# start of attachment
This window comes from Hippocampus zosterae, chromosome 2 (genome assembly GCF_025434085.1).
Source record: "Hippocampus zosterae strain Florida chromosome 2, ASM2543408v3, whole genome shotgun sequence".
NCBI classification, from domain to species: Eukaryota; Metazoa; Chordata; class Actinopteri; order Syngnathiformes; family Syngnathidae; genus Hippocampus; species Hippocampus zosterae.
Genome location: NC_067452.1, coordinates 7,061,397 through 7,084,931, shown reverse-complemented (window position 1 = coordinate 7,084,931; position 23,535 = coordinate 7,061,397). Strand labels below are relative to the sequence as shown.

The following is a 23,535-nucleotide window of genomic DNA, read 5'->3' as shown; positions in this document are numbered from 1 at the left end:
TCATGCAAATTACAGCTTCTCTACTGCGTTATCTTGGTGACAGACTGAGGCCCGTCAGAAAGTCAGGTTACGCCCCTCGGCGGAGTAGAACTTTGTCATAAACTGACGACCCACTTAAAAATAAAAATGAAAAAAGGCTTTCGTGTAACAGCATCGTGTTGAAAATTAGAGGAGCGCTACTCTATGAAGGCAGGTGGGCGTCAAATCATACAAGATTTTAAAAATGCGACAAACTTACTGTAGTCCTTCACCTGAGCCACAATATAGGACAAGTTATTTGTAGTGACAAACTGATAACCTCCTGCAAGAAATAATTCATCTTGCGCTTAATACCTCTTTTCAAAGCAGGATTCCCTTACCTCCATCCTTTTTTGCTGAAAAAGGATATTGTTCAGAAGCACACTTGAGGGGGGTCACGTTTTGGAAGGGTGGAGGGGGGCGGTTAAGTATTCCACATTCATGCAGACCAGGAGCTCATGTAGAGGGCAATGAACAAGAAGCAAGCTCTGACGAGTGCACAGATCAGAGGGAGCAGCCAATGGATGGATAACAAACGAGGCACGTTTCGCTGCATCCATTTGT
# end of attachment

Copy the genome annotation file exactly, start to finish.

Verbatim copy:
This window comes from Hippocampus zosterae, chromosome 2 (genome assembly GCF_025434085.1).
Source record: "Hippocampus zosterae strain Florida chromosome 2, ASM2543408v3, whole genome shotgun sequence".
NCBI classification, from domain to species: Eukaryota; Metazoa; Chordata; class Actinopteri; order Syngnathiformes; family Syngnathidae; genus Hippocampus; species Hippocampus zosterae.
Genome location: NC_067452.1, coordinates 7,061,397 through 7,084,931, shown reverse-complemented (window position 1 = coordinate 7,084,931; position 23,535 = coordinate 7,061,397). Strand labels below are relative to the sequence as shown.

The following is a 23,535-nucleotide window of genomic DNA, read 5'->3' as shown; positions in this document are numbered from 1 at the left end:
TCATGCAAATTACAGCTTCTCTACTGCGTTATCTTGGTGACAGACTGAGGCCCGTCAGAAAGTCAGGTTACGCCCCTCGGCGGAGTAGAACTTTGTCATAAACTGACGACCCACTTAAAAATAAAAATGAAAAAAGGCTTTCGTGTAACAGCATCGTGTTGAAAATTAGAGGAGCGCTACTCTATGAAGGCAGGTGGGCGTCAAATCATACAAGATTTTAAAAATGCGACAAACTTACTGTAGTCCTTCACCTGAGCCACAATATAGGACAAGTTATTTGTAGTGACAAACTGATAACCTCCTGCAAGAAATAATTCATCTTGCGCTTAATACCTCTTTTCAAAGCAGGATTCCCTTACCTCCATCCTTTTTTGCTGAAAAAGGATATTGTTCAGAAGCACACTTGAGGGGGGTCACGTTTTGGAAGGGTGGAGGGGGGCGGTTAAGTATTCCACATTCATGCAGACCAGGAGCTCATGTAGAGGGCAATGAACAAGAAGCAAGCTCTGACGAGTGCACAGATCAGAGGGAGCAGCCAATGGATGGATAACAAACGAGGCACGTTTCGCTGCATCCATTTGT